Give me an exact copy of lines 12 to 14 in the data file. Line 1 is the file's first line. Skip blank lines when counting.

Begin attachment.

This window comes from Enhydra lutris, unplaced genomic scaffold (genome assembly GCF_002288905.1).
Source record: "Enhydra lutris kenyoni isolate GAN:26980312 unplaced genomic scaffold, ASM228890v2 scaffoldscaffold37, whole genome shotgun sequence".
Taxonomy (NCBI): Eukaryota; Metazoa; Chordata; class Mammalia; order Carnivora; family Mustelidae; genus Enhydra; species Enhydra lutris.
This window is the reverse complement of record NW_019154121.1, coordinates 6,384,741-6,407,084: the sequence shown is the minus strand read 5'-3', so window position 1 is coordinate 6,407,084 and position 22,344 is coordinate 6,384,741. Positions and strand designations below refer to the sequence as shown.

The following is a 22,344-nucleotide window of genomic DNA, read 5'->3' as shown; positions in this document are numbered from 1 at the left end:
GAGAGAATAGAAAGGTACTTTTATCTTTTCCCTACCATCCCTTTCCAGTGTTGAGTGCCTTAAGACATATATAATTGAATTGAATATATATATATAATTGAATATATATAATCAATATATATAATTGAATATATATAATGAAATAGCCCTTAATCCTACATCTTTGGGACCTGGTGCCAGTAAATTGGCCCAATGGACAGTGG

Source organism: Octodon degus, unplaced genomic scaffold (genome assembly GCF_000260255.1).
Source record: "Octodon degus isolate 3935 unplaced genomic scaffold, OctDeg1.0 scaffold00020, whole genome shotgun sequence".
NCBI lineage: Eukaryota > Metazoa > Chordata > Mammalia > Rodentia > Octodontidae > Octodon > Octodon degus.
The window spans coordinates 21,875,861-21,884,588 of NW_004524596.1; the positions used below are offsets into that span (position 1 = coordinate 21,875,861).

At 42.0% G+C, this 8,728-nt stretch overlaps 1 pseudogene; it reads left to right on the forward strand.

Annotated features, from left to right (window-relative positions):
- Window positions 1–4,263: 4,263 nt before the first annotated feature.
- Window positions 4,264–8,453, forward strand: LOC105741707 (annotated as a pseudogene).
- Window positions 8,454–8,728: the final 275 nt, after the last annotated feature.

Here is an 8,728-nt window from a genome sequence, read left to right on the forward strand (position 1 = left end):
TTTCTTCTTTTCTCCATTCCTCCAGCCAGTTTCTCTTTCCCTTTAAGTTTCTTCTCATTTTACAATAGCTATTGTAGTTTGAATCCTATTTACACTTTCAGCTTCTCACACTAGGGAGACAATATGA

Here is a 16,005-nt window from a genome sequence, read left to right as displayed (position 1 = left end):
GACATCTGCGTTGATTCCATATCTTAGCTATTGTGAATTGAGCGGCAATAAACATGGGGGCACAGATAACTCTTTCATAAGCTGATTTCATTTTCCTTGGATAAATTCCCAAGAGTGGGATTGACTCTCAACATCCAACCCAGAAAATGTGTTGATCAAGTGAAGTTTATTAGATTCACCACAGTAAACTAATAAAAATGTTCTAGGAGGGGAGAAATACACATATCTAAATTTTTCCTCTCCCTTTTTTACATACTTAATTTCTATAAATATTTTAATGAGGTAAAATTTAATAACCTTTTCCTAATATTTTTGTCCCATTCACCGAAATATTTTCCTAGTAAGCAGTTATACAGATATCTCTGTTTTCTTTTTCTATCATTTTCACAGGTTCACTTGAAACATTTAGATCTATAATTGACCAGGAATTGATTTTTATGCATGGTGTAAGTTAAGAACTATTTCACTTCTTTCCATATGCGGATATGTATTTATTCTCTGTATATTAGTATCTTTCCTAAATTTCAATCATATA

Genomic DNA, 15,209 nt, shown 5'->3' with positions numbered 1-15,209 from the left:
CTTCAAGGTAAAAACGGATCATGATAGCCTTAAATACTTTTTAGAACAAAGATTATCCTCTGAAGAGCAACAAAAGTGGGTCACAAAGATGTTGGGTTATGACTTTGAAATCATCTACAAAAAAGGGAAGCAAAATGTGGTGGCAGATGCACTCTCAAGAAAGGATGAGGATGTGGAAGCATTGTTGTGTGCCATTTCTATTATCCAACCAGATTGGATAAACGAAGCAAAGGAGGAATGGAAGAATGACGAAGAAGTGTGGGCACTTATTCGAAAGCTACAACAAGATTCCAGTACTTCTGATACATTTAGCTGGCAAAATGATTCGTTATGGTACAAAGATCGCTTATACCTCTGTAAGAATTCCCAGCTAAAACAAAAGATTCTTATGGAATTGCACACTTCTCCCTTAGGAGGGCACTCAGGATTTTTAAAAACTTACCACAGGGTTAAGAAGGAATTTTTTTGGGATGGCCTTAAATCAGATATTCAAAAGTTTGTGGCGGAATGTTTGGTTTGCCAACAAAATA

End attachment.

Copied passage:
Annotated features, from left to right (window-relative positions):
- Window positions 1–4,263: 4,263 nt before the first annotated feature.
- Window positions 4,264–8,453, forward strand: LOC105741707 (annotated as a pseudogene).